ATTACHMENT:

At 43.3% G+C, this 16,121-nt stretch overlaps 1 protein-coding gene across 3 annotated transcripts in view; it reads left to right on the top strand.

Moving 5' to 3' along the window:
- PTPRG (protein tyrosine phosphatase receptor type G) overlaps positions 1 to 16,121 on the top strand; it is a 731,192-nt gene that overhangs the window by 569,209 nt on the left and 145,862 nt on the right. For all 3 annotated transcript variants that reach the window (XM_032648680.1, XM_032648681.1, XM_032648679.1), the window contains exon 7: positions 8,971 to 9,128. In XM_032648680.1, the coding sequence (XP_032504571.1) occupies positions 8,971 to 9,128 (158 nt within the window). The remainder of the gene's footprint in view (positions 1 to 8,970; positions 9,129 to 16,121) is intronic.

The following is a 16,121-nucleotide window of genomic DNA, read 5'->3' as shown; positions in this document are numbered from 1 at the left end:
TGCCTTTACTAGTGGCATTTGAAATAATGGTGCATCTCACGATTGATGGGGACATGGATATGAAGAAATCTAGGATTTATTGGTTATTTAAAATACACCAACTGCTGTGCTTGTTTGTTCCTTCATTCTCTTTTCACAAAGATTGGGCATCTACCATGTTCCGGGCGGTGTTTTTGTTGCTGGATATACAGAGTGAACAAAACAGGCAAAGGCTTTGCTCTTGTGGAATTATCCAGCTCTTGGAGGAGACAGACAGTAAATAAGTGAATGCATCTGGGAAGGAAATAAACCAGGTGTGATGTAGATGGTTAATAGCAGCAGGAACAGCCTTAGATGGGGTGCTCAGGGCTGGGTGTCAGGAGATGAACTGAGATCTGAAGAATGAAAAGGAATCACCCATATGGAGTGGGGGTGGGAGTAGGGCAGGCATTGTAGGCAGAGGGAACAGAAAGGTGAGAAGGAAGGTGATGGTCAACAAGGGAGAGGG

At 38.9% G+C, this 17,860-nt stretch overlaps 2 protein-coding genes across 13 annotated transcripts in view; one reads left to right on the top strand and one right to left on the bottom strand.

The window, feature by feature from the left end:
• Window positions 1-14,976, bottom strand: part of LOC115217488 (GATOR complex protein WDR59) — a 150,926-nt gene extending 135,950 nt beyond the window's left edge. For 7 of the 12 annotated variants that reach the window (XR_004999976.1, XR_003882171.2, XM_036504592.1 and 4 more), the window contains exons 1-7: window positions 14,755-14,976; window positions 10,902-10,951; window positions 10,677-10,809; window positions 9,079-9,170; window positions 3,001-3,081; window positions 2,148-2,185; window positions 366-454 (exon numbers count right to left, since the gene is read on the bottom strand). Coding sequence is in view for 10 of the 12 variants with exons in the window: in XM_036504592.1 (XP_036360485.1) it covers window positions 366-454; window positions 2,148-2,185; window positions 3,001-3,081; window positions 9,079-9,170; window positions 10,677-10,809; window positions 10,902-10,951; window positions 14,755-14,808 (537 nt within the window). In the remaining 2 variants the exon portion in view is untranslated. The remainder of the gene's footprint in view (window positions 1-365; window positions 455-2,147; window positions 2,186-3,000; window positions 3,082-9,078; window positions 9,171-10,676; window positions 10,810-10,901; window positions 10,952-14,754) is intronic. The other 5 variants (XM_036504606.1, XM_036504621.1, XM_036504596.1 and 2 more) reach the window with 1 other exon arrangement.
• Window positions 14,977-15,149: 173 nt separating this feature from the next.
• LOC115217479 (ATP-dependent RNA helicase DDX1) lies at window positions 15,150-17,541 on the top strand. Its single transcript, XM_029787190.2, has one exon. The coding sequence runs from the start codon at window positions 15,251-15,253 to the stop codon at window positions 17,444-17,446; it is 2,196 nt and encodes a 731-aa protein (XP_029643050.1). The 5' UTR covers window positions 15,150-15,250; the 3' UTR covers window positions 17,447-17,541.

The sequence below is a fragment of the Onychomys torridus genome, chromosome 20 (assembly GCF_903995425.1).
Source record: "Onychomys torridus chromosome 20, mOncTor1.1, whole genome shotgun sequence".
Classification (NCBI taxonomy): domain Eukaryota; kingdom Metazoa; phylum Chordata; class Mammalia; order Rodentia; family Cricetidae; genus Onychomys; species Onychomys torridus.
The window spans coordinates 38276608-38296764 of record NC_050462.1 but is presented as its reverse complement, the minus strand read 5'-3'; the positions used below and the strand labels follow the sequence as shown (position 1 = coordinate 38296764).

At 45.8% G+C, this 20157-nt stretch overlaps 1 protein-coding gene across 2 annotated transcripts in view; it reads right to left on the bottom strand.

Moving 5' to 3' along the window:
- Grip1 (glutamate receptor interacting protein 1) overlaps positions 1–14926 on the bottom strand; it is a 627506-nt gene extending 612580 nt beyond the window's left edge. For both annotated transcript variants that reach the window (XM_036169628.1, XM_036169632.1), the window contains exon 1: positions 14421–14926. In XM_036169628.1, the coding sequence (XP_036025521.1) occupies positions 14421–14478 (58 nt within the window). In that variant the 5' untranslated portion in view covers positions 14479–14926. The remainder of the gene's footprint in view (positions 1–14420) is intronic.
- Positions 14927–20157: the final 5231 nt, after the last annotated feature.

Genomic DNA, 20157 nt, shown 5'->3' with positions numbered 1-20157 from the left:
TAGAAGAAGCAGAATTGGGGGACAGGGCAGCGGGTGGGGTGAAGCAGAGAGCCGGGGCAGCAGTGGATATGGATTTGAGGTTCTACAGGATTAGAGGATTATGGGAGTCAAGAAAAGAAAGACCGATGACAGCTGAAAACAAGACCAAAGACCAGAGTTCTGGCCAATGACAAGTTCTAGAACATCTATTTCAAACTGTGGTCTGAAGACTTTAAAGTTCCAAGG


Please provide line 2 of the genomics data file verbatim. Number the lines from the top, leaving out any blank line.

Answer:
Moving 5' to 3' along the window: